An excerpt from Michio Kaku’s “The Future of the Mind”


Chapter Four

Telepathy: A Penny for Your Thoughts

The brain, like it or not, is a machine.  Scientists have come to that conclusion, not because they are mechanistic killjoys, but because they have amassed evidence that every aspect of consciousness can be tied to the brain. –Steven Pinker

           Houdini, some historians believe, was the greatest magician who ever lived. His breathtaking escapes from locked, sealed chambers and death-defying stunts left audiences gasping. He could make people disappear and then re-emerge in the most unexpected places. And he could read people’s minds.

            Or, at least it seemed that way.

            Houdini took pains to explain that everything he did was an illusion, a series of clever sleight-of-hand tricks. Mind reading, he would remind people, was impossible. He was so outraged that unscrupulous magicians would cheat wealthy patrons by performing cheap parlor tricks and séances that he took it upon himself to go around the country exposing fakes. He was even on a committee organized by Scientific American, which offered a generous reward to anyone who could positively prove they had psychic power. (No one ever picked up the reward.)

            Houdini believed that true telepathy was impossible.  But science is proving Houdini wrong.

Telepathy is now the subject of intense research at universities around the world where scientists have already been able to read individual words, images, and thoughts of our brain by combining the latest scanning technology with pattern recognition software. This could revolutionize the way we communicate with stroke and accident victims who are “locked-in” their bodies, unable to articulate their thoughts except through blinks of their eyes. But that’s just the start. It might also radically change the way we  interact with computers and the outside world.

As we know, the brain is electrical. In general, anytime an electron is accelerated, it gives off electromagnetic radiation. The same holds true for electrons oscillating inside the brain. It sounds like something out of science fiction or fantasy, but humans naturally emit radio waves. But these signals are too faint to be detected by others, and even if we could perceive these radio waves, it would be difficult for us to make sense of them.  But computers are changing all this.  Scientists have already been able to get crude approximations of a person’s thoughts using EEG scans. Subjects put on a helmet of EEG sensors on their head, and concentrate on certain pictures, say, the image of a car or a house. The EEG signals were then recorded for each image and eventually, a rudimentary dictionary of thought was created, with a one-to-one correspondence between a person’s thoughts and the EEG image. Then, when a person was shown a picture of another car, the computer would recognize this EEG pattern.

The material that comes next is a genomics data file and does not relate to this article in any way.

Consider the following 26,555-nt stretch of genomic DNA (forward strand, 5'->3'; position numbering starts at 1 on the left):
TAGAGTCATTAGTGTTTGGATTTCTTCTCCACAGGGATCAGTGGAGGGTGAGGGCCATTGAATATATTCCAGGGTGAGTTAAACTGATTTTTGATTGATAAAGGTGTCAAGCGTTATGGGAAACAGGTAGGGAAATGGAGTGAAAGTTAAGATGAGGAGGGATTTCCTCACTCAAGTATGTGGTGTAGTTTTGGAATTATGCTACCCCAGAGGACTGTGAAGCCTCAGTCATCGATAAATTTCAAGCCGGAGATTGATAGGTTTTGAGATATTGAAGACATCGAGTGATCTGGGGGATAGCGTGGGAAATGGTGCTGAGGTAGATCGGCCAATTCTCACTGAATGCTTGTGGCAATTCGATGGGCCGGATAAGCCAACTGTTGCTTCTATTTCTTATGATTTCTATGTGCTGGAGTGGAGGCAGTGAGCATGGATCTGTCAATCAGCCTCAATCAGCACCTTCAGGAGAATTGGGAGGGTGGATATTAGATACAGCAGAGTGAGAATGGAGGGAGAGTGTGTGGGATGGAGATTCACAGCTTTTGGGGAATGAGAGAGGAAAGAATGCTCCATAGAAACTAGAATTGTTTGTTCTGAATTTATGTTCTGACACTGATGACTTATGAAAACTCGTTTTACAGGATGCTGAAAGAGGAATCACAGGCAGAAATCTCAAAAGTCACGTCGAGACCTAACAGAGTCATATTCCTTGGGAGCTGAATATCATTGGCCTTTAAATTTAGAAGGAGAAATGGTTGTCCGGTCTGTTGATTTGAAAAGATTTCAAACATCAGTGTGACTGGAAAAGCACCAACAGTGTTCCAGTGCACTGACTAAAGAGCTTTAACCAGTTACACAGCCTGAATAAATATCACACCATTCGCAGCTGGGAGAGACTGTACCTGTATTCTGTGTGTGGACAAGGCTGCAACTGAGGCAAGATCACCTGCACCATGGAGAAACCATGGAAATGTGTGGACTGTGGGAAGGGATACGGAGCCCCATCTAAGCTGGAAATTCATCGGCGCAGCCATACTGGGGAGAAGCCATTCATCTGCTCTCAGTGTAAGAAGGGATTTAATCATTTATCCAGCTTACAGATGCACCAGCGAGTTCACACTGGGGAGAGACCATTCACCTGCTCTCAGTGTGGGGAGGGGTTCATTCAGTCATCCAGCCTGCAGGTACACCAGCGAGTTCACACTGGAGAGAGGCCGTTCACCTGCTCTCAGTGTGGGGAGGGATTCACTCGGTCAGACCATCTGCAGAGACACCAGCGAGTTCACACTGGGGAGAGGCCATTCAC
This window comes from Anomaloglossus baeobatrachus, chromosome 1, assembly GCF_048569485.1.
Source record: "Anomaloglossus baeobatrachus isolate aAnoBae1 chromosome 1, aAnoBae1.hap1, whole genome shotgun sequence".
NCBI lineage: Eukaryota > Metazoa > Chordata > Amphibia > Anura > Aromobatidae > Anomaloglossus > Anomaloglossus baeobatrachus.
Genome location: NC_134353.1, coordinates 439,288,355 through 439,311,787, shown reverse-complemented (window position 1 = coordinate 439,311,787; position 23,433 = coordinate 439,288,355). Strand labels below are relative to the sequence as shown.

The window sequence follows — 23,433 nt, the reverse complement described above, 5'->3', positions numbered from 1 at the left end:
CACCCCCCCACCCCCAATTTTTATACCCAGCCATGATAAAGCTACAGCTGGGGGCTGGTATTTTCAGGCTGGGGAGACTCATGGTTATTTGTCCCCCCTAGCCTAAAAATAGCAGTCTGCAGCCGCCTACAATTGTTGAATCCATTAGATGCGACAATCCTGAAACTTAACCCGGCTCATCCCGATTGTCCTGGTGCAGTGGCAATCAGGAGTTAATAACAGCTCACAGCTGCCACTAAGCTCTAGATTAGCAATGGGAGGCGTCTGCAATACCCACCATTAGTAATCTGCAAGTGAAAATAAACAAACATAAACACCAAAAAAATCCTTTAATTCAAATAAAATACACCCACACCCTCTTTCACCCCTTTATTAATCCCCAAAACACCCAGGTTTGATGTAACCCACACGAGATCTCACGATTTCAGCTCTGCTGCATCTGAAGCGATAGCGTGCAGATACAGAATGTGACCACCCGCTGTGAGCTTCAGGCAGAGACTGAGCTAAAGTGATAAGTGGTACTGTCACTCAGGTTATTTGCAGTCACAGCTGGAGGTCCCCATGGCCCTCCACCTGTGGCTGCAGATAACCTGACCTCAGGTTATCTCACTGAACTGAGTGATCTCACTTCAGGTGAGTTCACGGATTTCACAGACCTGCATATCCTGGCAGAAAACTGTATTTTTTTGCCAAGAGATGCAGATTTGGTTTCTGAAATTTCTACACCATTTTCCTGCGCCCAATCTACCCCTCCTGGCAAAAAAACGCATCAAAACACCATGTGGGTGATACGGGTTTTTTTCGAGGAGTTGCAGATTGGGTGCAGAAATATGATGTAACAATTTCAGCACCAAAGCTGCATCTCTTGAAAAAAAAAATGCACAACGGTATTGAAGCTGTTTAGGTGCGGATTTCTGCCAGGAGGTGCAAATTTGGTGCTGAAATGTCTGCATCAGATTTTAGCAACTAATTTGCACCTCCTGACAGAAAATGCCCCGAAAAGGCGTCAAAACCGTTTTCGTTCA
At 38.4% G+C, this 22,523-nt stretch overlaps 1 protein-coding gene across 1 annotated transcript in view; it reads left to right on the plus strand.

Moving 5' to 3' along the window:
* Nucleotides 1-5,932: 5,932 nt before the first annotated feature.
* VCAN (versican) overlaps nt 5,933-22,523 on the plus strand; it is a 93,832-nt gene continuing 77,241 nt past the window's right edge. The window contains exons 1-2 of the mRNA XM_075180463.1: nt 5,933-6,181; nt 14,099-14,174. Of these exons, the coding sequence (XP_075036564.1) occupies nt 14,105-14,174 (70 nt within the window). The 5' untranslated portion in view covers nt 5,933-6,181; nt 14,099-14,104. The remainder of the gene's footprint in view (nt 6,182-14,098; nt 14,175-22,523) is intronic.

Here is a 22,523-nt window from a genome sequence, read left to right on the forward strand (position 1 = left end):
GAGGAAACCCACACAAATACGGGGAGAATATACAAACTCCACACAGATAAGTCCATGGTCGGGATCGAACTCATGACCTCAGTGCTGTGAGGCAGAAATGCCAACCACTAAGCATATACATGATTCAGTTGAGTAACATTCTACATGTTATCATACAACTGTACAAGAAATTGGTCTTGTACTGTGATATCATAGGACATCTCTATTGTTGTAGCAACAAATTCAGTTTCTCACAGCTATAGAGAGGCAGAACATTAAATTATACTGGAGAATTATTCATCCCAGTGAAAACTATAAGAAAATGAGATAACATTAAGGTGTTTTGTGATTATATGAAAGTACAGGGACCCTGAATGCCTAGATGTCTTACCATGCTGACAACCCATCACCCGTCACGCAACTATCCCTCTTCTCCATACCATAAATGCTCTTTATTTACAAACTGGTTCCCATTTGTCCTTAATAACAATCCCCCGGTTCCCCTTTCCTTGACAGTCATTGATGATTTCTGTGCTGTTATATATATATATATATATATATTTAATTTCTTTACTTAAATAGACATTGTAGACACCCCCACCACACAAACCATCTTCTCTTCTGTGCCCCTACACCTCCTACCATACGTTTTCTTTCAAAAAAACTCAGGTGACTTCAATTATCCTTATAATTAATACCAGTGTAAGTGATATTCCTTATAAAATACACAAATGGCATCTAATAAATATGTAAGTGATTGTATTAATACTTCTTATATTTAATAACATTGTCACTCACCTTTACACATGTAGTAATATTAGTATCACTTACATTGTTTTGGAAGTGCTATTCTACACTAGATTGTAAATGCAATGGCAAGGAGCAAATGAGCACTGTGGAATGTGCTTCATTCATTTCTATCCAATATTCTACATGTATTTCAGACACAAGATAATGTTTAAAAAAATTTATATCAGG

The advantage of EEG sensors is that they are non-invasive and quick. You simply put on a helmet containing many electrodes onto the surface of the brain and the EEG can rapidly identify signals which change every millisecond. But the problem with EEG sensors, as we have seen, is that electromagnetic waves deteriorate as they pass through the skull, and it is difficult to locate the precise source. This method can tell if you are thinking of a car versus a house, but it cannot recreate an image of the car. That is where Dr. Gallant’s work comes in.


            The epicenter for much of this research is the University of California at Berkeley, where I received my own Ph.D. in theoretical physics years ago. I had the pleasure of touring the laboratory of Dr. Jack Gallant, whose group has accomplished a feat once considered to be impossible: video taping people’s thoughts. “This is a major leap forward reconstructing internal imagery. We are opening a window into the movies in our mind,” says Dr. Gallant.

            When I visited his laboratory, the first thing I noticed was the team of  young, eager postdoctoral and graduate students huddled behind their computer screens, looking intently at video images that were reconstructed from someone’s  brain scans. Talking to his team, you feel as though you are witnessing scientific history in the making.

            Dr. Gallant explained to me that first, the subject lies flat on a stretcher, which is slowly inserted head first into a huge, state-of-the-art MRI machine, costing upwards of $3 million. The subject is then shown several movie clips (such as movie trailers readily available on YouTube.) To accumulate enough data, you have to sit motionless for hours watching these clips, a truly arduous task. I asked one of the post-docs, Dr. Shinji Nishimoto, how they found volunteers who were willing to lie still for hours on end with only fragments of video footage to occupy the time.  He said the people in the room, the grad students and post-docs, volunteered to be guinea pigs for their own research.